A Goal is defined as a measurable, desired level of performance. Every business owner needs to set both short and long-term goals and each goal must pass the S.M.A.R.T. test.
- Results oriented, and defined by a
A goal always has two parts: the goal itself and the desired level of performance. Examples:
- Reduce voluntary staff turnover to 7% or less per year
- Improve annual safety audit by achieving a score of 98/100
- Reduce annual product defects to 30 per 10,000
- Increase annual customer satisfaction to 90% of “5” on a 5-point scale
Objectives for accomplishing the Goals should be set at each level in the organization in a cascading fashion. Each objective must be directly linked to the achievement of the larger, macro goal(s). Rarely is a single objective used to achieve a goal; multiple objectives are usually needed. Borrow good ideas from other sources. And when setting goals try to avoid making these mistakes:
- Creating goals that are really projects, activities, or strategies
- Goals that are based solely on past performance
- Arbitrary stretch goals
- Inconsistent short and longer-term goals
- Inconsistencies in goals at different levels of the organization
As part of goal setting, be sure to also develop Measuring and Testing (M&T) strategies. Link each goal with key objectives that can be measured/tested or listed/tracked, in a scorecard format. An example might include the following:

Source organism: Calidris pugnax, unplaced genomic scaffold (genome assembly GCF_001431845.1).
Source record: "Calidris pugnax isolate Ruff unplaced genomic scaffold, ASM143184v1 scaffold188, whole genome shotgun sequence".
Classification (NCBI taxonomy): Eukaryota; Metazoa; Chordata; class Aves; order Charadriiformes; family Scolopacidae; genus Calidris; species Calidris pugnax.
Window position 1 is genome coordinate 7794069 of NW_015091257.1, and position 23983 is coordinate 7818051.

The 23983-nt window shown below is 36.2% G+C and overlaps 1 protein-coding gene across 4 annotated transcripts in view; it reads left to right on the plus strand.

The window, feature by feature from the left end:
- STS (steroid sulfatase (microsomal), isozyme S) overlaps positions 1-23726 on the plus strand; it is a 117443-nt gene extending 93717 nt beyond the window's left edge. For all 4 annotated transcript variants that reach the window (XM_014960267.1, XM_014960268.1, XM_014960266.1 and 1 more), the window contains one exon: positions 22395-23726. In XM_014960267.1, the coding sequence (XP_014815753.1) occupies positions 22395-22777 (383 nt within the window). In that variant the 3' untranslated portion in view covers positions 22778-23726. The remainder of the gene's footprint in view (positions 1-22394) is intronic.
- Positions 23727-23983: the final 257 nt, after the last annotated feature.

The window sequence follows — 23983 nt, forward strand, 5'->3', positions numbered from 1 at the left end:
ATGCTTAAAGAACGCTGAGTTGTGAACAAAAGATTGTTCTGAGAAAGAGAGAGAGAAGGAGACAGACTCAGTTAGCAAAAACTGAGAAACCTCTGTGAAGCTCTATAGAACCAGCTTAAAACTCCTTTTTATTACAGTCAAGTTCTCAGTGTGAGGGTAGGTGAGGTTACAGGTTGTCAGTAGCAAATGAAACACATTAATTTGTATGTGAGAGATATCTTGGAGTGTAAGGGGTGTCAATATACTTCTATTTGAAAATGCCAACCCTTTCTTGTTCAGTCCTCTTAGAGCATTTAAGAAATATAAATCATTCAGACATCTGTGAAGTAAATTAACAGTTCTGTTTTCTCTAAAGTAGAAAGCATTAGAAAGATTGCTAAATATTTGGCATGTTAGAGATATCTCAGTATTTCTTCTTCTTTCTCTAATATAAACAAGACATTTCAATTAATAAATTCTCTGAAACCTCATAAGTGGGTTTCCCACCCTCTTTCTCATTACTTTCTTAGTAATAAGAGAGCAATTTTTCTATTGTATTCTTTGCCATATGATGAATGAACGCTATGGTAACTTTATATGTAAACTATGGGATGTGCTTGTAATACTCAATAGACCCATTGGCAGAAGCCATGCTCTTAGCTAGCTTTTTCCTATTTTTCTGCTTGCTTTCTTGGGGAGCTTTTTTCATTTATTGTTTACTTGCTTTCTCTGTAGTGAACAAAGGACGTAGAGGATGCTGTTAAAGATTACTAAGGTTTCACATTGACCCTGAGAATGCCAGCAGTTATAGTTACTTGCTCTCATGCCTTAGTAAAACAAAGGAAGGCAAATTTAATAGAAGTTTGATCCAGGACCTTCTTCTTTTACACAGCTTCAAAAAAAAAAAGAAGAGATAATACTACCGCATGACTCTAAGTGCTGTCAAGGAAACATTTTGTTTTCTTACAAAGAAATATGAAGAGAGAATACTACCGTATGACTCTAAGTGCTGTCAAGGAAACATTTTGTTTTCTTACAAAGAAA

- Long-term goal of “90% Customer Satisfaction” is linked to your customer satisfaction ranking system.
Remember to focus on the following:
- Develop specific objectives for each goal
- Identify short (annual) and longer-term goals on the same measures
- Make sure goals and plans are consistent across levels and functions
- When possible, involve customers, key suppliers, and employees in the planning process
- Spend no more than one month at fiscal year-end preparing your plan
- Employ a systematic approach to select the best strategies for accomplishing your goals
- Use benchmarking to identify effective strategies for achieving your goals
- Communicate your plan! If employees don’t know your goals and plans, they won’t be able to help you reach them. Use a variety of communication methods with more reliance on one-on-one communication than canned presentations.
Deborah Kohler launched her business in 2004. She is a Business Coach, Trainer, Professional Facilitator, Columnist and Public Speaker. Her company mission is “helping business owners and community leaders.
CEO/Owner Scribble Mountain www.scribblemountain.com (970) 391-6980